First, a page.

If Facebook were looking for further ways to undermine user and (by implication) investor confidence, it is on a roll.
The big story has been their switching 900 million default emails to their own system; with an adjunct (and even nastier) effect in some phones of changing contact lists also. This latter is put down to a bug that is being fixed, though the fact remains that scads of emails will have ended up in Facebook mailboxes rather than where they were intended to go.
There are two other stories floating around. One is that Facebook staff have what has been referred to as a private (anti-) stalking capacity, so they know who checks their own pages. Another is that Facebook has created bogus Facebook pages for non-users.
The basic email switching issue, unlike various others, is not a “privacy” issue. Much of the discussion around Facebook’s approach to its users has centered on what are seen by some as competing ideas of privacy. This decision suggests an overbearing disregard of consumer choice, and, back of that, a failure of judgment and governance. These failures, which become more egregious all the time, are illustrated by the privacy concerns. But they are more fundamental, and now that Facebook is a public company are revealing flaws that need to be taken seriously by the market as well as users.
It seems to me there are, at root, two.
1. Facebook’s governance culture, and the structure which in the post-IPO situation has grown out of it, are distinctive and would much better fit the “old economy” companies that flourished in the 20th century than one prepared for the 21st. Not to go over old ground: The board’s lack of diversity is well recognized (adding one woman has been good but is a marginal shift since she is is an exec who reports to Zuckerberg). And the shareholder governance structure gives Zuckerberg supreme command, in a model reflected most publicly in current business by Rupert Murdoch’s family control of News Corp. It may be a good model for some companies; that is not my point. But no-one would argue that it represents the cutting-edge of governance designed to navigate the Moore’s-Law-driven rapids facing a digital behemoth in the 21st century.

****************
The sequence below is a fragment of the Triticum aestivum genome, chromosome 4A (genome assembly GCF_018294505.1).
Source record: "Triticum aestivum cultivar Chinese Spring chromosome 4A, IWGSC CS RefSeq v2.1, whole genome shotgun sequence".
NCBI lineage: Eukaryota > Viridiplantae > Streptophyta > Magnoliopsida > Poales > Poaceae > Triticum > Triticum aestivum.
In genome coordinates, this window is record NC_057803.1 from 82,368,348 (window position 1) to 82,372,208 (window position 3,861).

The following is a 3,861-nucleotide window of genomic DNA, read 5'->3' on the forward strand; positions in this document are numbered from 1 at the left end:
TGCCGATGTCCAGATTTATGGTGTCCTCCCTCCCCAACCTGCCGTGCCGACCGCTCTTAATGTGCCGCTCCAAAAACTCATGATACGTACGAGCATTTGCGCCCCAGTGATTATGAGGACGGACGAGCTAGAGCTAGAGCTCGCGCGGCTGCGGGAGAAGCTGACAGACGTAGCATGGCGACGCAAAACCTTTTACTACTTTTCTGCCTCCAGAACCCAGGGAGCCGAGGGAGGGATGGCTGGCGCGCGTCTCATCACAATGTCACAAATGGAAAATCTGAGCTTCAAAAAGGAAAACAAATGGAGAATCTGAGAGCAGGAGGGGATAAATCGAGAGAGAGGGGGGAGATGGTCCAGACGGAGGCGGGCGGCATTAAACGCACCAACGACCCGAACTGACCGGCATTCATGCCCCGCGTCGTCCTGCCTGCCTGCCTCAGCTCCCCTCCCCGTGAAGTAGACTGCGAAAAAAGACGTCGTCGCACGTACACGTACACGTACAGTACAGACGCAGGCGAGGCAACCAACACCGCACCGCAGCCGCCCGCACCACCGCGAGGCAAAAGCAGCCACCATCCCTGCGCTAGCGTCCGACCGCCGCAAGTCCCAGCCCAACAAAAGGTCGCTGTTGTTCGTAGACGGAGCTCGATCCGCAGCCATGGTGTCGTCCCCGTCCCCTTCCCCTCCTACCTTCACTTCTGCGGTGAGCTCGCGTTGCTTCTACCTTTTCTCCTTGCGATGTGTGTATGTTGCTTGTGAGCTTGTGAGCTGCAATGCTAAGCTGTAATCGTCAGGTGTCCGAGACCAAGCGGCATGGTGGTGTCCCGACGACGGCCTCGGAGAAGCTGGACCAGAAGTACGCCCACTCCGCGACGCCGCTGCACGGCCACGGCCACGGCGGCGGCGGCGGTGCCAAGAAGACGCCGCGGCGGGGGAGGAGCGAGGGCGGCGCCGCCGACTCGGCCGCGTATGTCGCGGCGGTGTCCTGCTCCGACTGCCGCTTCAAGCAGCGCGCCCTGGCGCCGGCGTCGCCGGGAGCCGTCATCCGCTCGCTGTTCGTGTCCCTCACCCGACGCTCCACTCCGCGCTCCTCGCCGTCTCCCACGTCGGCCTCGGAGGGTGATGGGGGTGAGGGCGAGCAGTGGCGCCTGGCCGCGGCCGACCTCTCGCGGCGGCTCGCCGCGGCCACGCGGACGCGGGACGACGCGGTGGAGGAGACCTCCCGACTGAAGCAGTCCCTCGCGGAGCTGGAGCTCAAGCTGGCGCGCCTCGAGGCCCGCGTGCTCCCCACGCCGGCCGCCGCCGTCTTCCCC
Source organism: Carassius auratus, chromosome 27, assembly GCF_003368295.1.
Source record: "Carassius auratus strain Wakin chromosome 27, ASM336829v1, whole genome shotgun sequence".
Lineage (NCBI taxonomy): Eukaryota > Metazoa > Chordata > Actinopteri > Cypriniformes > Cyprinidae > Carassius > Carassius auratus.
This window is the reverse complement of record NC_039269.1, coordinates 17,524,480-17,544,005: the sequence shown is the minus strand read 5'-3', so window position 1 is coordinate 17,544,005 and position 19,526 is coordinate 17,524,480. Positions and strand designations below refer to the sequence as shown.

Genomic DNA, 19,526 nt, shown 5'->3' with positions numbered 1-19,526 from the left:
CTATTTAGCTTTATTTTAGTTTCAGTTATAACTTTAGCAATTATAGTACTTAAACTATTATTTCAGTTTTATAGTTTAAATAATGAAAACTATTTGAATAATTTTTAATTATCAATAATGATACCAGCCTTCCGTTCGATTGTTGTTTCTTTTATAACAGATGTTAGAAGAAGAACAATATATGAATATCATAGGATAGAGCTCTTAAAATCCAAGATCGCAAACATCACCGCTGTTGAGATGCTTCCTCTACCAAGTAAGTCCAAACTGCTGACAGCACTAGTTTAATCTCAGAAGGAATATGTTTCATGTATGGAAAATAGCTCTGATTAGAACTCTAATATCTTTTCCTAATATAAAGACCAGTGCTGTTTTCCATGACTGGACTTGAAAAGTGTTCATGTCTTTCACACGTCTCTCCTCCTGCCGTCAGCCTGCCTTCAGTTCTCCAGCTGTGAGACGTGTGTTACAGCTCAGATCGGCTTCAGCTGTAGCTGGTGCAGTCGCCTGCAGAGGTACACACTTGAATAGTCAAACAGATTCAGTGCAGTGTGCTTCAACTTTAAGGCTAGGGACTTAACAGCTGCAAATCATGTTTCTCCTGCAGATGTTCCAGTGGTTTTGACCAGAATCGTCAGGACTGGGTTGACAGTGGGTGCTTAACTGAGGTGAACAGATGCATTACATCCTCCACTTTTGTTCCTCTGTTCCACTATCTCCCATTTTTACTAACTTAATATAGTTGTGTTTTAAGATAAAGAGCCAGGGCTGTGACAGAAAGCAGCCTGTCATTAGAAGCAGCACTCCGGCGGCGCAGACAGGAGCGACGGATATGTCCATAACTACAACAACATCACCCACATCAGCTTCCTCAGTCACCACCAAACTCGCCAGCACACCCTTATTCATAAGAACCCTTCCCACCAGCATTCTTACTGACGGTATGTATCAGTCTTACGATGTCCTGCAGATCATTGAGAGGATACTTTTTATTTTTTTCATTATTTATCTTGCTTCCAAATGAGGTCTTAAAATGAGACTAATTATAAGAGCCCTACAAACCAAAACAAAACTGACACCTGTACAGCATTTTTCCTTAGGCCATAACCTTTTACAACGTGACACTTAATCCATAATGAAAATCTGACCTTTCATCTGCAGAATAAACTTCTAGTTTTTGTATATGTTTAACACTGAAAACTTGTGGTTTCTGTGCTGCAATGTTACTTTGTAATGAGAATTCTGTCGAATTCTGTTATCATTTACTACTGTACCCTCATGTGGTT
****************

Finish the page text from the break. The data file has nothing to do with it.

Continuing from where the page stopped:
2. There is a dramatic discontinuity between Facebook’s de facto emergence as the world’s major social network, and governance structures that would seem to be utterly unaffected by any interest in, well, “social.” One could mount a more radical argument and suggest that social networks will best be governed using models of shared, stakeholder governance, that will require distinctive corporate and financing structures – either reflecting mutualization or the non-profit status of Wikipedia; or developing innovative models that are both for-profit and multi-stakeholder in nature.
Point here is more limited. Just as the most visionary companies around are slowly learning now to use social engagement to align values and decisions with their customers, the leading social platform doesn’t seem to give a fig for what they think about their own email access.
All of which suggests to me that, qua company, Facebook is aging fast.
Is Facebook Doomed?